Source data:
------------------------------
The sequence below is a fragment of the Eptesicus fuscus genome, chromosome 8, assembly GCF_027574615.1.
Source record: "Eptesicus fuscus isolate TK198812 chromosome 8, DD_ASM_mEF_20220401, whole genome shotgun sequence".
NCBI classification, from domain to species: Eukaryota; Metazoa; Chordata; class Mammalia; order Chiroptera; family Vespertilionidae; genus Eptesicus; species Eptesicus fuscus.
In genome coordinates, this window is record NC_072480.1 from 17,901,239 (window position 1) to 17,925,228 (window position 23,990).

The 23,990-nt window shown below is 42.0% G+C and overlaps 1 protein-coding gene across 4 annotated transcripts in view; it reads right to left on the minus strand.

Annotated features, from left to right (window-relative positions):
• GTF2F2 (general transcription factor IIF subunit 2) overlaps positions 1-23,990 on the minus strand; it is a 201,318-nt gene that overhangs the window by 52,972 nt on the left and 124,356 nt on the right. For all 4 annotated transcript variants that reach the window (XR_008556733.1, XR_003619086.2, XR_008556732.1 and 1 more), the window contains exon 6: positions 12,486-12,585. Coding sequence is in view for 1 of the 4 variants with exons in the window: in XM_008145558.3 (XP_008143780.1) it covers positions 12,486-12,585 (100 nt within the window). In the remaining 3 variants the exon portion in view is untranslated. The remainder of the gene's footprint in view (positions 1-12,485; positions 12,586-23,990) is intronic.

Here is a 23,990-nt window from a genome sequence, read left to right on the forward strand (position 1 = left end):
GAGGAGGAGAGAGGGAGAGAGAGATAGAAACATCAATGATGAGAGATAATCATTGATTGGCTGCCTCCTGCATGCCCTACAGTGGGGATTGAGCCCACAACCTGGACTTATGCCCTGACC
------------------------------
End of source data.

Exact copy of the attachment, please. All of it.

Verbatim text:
The sequence below is a fragment of the Eptesicus fuscus genome, chromosome 8, assembly GCF_027574615.1.
Source record: "Eptesicus fuscus isolate TK198812 chromosome 8, DD_ASM_mEF_20220401, whole genome shotgun sequence".
NCBI classification, from domain to species: Eukaryota; Metazoa; Chordata; class Mammalia; order Chiroptera; family Vespertilionidae; genus Eptesicus; species Eptesicus fuscus.
In genome coordinates, this window is record NC_072480.1 from 17,901,239 (window position 1) to 17,925,228 (window position 23,990).

The 23,990-nt window shown below is 42.0% G+C and overlaps 1 protein-coding gene across 4 annotated transcripts in view; it reads right to left on the minus strand.

Annotated features, from left to right (window-relative positions):
• GTF2F2 (general transcription factor IIF subunit 2) overlaps positions 1-23,990 on the minus strand; it is a 201,318-nt gene that overhangs the window by 52,972 nt on the left and 124,356 nt on the right. For all 4 annotated transcript variants that reach the window (XR_008556733.1, XR_003619086.2, XR_008556732.1 and 1 more), the window contains exon 6: positions 12,486-12,585. Coding sequence is in view for 1 of the 4 variants with exons in the window: in XM_008145558.3 (XP_008143780.1) it covers positions 12,486-12,585 (100 nt within the window). In the remaining 3 variants the exon portion in view is untranslated. The remainder of the gene's footprint in view (positions 1-12,485; positions 12,586-23,990) is intronic.

Here is a 23,990-nt window from a genome sequence, read left to right on the forward strand (position 1 = left end):
GAGGAGGAGAGAGGGAGAGAGAGATAGAAACATCAATGATGAGAGATAATCATTGATTGGCTGCCTCCTGCATGCCCTACAGTGGGGATTGAGCCCACAACCTGGACTTATGCCCTGACC